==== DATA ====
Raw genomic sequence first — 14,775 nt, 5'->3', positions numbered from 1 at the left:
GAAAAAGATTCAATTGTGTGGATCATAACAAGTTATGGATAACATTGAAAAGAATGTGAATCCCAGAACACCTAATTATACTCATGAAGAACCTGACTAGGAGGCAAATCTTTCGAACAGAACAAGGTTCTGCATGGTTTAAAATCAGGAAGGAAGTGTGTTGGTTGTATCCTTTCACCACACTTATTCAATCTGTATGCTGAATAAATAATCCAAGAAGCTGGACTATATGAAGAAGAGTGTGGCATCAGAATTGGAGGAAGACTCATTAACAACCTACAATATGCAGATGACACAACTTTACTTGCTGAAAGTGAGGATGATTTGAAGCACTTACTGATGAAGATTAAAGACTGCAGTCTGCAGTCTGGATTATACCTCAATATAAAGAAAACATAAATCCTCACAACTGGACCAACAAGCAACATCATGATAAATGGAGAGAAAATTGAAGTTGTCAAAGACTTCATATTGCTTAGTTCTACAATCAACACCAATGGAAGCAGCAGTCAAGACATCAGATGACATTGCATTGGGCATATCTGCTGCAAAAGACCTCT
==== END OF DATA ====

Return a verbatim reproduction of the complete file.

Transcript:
Raw genomic sequence first — 14,775 nt, 5'->3', positions numbered from 1 at the left:
GAAAAAGATTCAATTGTGTGGATCATAACAAGTTATGGATAACATTGAAAAGAATGTGAATCCCAGAACACCTAATTATACTCATGAAGAACCTGACTAGGAGGCAAATCTTTCGAACAGAACAAGGTTCTGCATGGTTTAAAATCAGGAAGGAAGTGTGTTGGTTGTATCCTTTCACCACACTTATTCAATCTGTATGCTGAATAAATAATCCAAGAAGCTGGACTATATGAAGAAGAGTGTGGCATCAGAATTGGAGGAAGACTCATTAACAACCTACAATATGCAGATGACACAACTTTACTTGCTGAAAGTGAGGATGATTTGAAGCACTTACTGATGAAGATTAAAGACTGCAGTCTGCAGTCTGGATTATACCTCAATATAAAGAAAACATAAATCCTCACAACTGGACCAACAAGCAACATCATGATAAATGGAGAGAAAATTGAAGTTGTCAAAGACTTCATATTGCTTAGTTCTACAATCAACACCAATGGAAGCAGCAGTCAAGACATCAGATGACATTGCATTGGGCATATCTGCTGCAAAAGACCTCT